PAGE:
'More time needed' for EU-S'pore trade pact

'More time needed' for EU-S'pore trade pact
Mr Lee was mobbed by young Singaporeans trying to take selfies with him at last Saturday's Singapore Day event in London's Victoria Park.

LONDON - The European Union-Singapore Free Trade Agreement (FTA) will likely take longer than this year to be ratified, said Prime Minister Lee Hsien Loong.

In several meetings with leaders such as the Dutch, British and Luxembourg prime ministers during his visit to Europe last week, Mr Lee received their support for the trade pact that will benefit all 28 EU member countries and Singapore.

"There is a process to go through, and the European Parliament, and the countries, will need time to deliberate on this," he said.

Singapore had hoped to clear this hurdle soon, but may have to wait until after European Parliament elections in May before collecting the 28 ratifications. And Singapore is "very systematically going country by country to lobby for their support, and explain why this is a good deal for them", said Mr Lee.

The pact's text was initialled last September, and it has been described as a state-of-the art FTA that is adapted to modern service-driven economies. It covers tariff-free access for goods, reinforced intellectual property protection, technical barriers to trade and government procurement.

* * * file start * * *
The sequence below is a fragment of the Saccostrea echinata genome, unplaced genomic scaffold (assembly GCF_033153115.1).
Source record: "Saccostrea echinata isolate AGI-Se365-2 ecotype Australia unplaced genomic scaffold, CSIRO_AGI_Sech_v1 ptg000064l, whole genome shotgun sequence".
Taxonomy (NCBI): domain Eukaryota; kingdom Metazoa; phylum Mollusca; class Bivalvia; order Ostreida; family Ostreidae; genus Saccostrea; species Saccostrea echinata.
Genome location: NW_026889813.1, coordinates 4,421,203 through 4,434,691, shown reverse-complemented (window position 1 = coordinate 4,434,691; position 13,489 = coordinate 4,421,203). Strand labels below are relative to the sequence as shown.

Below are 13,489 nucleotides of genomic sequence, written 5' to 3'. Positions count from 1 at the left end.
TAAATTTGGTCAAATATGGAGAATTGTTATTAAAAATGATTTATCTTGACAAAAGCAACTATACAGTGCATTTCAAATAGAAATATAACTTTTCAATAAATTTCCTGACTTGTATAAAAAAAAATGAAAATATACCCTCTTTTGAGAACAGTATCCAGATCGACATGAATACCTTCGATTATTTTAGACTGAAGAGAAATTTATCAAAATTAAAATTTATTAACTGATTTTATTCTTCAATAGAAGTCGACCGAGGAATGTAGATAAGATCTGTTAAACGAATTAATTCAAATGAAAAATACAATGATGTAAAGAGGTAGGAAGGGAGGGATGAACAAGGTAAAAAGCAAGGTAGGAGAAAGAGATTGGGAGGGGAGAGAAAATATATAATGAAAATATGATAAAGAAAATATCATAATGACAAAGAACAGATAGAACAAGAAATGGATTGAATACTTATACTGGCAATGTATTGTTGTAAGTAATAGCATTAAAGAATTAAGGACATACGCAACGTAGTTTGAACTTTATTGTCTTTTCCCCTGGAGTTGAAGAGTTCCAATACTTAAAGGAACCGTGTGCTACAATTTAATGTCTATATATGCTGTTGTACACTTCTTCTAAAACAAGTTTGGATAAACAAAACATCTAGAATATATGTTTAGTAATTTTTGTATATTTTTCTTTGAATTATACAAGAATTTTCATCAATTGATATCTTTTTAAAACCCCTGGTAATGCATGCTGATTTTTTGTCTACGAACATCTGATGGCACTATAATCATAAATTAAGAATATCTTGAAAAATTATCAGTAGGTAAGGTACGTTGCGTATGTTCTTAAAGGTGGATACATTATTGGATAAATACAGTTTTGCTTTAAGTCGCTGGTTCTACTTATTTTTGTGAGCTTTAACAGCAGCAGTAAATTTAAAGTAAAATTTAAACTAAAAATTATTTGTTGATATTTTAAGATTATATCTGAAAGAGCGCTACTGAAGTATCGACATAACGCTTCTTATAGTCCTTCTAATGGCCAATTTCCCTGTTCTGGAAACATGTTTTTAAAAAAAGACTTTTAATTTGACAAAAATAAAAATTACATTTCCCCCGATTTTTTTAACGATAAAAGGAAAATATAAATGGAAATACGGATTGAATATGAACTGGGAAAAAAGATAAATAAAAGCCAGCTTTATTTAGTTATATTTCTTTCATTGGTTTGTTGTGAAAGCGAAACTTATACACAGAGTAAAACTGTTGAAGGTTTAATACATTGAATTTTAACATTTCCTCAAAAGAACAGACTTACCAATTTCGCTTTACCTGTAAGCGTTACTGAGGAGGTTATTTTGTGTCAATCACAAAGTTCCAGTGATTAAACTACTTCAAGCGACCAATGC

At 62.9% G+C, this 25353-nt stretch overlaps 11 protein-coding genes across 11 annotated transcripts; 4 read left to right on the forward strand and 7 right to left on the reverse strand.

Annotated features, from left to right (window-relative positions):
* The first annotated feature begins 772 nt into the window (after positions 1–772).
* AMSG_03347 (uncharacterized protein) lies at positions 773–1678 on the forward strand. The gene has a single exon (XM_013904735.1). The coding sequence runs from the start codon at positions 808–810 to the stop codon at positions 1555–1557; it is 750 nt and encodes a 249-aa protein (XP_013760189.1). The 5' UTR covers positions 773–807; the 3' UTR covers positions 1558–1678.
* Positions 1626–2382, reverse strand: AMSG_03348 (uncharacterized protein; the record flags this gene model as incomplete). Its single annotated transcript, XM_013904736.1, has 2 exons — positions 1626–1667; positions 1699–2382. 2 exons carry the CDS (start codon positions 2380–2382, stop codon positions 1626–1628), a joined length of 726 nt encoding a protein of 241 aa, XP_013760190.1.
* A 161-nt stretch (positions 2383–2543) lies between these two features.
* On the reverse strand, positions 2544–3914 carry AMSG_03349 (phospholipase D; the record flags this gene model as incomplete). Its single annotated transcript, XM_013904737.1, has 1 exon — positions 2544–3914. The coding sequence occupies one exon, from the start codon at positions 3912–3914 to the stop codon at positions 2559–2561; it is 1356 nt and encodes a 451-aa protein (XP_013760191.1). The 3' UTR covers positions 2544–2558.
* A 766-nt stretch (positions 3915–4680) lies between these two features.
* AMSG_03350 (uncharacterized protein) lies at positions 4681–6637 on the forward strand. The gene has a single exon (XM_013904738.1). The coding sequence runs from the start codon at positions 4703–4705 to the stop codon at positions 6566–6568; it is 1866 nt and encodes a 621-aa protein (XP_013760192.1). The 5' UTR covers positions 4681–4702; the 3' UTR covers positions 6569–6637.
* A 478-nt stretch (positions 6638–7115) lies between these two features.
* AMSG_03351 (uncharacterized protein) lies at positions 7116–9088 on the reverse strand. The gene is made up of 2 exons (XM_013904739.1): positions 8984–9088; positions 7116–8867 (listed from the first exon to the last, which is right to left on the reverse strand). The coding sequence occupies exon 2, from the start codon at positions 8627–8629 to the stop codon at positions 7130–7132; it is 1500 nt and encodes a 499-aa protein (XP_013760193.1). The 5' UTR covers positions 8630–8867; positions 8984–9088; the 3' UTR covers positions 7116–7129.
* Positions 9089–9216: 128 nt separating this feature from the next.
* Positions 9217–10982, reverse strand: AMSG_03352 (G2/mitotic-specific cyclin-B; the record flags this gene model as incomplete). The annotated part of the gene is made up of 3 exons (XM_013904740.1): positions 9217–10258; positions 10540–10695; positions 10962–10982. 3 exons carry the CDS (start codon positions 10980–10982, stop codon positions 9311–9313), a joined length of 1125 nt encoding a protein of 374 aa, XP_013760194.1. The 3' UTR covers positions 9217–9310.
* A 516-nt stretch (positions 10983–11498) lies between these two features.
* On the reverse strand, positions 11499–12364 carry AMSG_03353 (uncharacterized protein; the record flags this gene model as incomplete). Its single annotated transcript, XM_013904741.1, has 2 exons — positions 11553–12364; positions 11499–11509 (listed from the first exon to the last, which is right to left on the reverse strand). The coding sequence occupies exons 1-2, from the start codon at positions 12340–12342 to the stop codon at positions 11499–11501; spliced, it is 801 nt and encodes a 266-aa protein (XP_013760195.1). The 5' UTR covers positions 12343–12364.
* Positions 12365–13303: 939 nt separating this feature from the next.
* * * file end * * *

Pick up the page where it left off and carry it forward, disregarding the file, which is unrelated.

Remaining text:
It will be the EU's first with an ASEAN country. The EU is Singapore's third-largest trading partner, after China and Malaysia. Bilateral trade has grown more than 60 per cent in the last decade, and the FTA will reap billions in trade over the next decade, according to analysts.

Noting the pact's scope, from fair competition to cheaper food "with special names", like Parma ham, Mr Lee said: "The governments we have lobbied have all expressed warm and strong support, and we look forward to doing this as soon as we can."

During his talks with European leaders, Mr Lee also expressed Singapore's keenness to pursue an open skies agreement with the EU.

This will bring the two regions closer together, he said.


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